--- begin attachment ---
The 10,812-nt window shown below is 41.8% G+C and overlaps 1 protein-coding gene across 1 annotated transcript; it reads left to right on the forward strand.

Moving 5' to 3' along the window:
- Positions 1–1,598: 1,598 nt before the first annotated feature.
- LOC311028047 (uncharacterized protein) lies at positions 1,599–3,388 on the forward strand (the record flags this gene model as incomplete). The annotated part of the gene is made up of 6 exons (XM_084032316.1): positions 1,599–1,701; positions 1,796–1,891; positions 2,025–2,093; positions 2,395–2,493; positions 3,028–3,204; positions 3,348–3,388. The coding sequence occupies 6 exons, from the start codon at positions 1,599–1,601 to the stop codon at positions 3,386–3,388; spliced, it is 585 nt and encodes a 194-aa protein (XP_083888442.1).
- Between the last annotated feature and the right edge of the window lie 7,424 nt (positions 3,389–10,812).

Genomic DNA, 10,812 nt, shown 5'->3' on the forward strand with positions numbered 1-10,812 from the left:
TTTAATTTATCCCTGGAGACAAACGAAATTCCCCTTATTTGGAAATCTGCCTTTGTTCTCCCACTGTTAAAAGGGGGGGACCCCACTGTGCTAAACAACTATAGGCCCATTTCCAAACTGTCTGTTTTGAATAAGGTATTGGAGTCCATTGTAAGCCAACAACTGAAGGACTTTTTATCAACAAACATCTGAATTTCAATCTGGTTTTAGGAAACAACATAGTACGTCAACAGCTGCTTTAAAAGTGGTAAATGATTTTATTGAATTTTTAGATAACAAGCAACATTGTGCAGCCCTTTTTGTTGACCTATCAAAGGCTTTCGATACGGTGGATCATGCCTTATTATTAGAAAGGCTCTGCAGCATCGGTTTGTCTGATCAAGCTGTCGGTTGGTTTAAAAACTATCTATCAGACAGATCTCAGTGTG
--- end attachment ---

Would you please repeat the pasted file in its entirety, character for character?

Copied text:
The 10,812-nt window shown below is 41.8% G+C and overlaps 1 protein-coding gene across 1 annotated transcript; it reads left to right on the forward strand.

Moving 5' to 3' along the window:
- Positions 1–1,598: 1,598 nt before the first annotated feature.
- LOC311028047 (uncharacterized protein) lies at positions 1,599–3,388 on the forward strand (the record flags this gene model as incomplete). The annotated part of the gene is made up of 6 exons (XM_084032316.1): positions 1,599–1,701; positions 1,796–1,891; positions 2,025–2,093; positions 2,395–2,493; positions 3,028–3,204; positions 3,348–3,388. The coding sequence occupies 6 exons, from the start codon at positions 1,599–1,601 to the stop codon at positions 3,386–3,388; spliced, it is 585 nt and encodes a 194-aa protein (XP_083888442.1).
- Between the last annotated feature and the right edge of the window lie 7,424 nt (positions 3,389–10,812).

Genomic DNA, 10,812 nt, shown 5'->3' on the forward strand with positions numbered 1-10,812 from the left:
TTTAATTTATCCCTGGAGACAAACGAAATTCCCCTTATTTGGAAATCTGCCTTTGTTCTCCCACTGTTAAAAGGGGGGGACCCCACTGTGCTAAACAACTATAGGCCCATTTCCAAACTGTCTGTTTTGAATAAGGTATTGGAGTCCATTGTAAGCCAACAACTGAAGGACTTTTTATCAACAAACATCTGAATTTCAATCTGGTTTTAGGAAACAACATAGTACGTCAACAGCTGCTTTAAAAGTGGTAAATGATTTTATTGAATTTTTAGATAACAAGCAACATTGTGCAGCCCTTTTTGTTGACCTATCAAAGGCTTTCGATACGGTGGATCATGCCTTATTATTAGAAAGGCTCTGCAGCATCGGTTTGTCTGATCAAGCTGTCGGTTGGTTTAAAAACTATCTATCAGACAGATCTCAGTGTG